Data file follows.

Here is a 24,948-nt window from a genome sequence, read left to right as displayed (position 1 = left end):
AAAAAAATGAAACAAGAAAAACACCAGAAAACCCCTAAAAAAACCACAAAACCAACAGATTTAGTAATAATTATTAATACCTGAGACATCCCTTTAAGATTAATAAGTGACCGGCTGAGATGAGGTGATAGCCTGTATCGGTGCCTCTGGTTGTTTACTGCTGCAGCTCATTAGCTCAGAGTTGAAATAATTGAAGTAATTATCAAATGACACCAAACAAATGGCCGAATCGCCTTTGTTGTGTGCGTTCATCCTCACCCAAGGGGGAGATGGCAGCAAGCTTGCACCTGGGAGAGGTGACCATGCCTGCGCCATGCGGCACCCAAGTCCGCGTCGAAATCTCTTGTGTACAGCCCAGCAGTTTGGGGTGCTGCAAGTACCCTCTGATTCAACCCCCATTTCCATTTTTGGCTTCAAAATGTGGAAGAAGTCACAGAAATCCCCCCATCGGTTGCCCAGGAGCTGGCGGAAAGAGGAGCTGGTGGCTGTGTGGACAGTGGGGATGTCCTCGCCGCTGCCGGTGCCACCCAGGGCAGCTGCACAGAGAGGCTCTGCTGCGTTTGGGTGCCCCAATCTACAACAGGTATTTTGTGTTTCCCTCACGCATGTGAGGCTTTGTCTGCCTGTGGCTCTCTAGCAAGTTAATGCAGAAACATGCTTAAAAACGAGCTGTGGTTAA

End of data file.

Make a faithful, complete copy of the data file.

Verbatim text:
Here is a 24,948-nt window from a genome sequence, read left to right as displayed (position 1 = left end):
AAAAAAATGAAACAAGAAAAACACCAGAAAACCCCTAAAAAAACCACAAAACCAACAGATTTAGTAATAATTATTAATACCTGAGACATCCCTTTAAGATTAATAAGTGACCGGCTGAGATGAGGTGATAGCCTGTATCGGTGCCTCTGGTTGTTTACTGCTGCAGCTCATTAGCTCAGAGTTGAAATAATTGAAGTAATTATCAAATGACACCAAACAAATGGCCGAATCGCCTTTGTTGTGTGCGTTCATCCTCACCCAAGGGGGAGATGGCAGCAAGCTTGCACCTGGGAGAGGTGACCATGCCTGCGCCATGCGGCACCCAAGTCCGCGTCGAAATCTCTTGTGTACAGCCCAGCAGTTTGGGGTGCTGCAAGTACCCTCTGATTCAACCCCCATTTCCATTTTTGGCTTCAAAATGTGGAAGAAGTCACAGAAATCCCCCCATCGGTTGCCCAGGAGCTGGCGGAAAGAGGAGCTGGTGGCTGTGTGGACAGTGGGGATGTCCTCGCCGCTGCCGGTGCCACCCAGGGCAGCTGCACAGAGAGGCTCTGCTGCGTTTGGGTGCCCCAATCTACAACAGGTATTTTGTGTTTCCCTCACGCATGTGAGGCTTTGTCTGCCTGTGGCTCTCTAGCAAGTTAATGCAGAAACATGCTTAAAAACGAGCTGTGGTTAA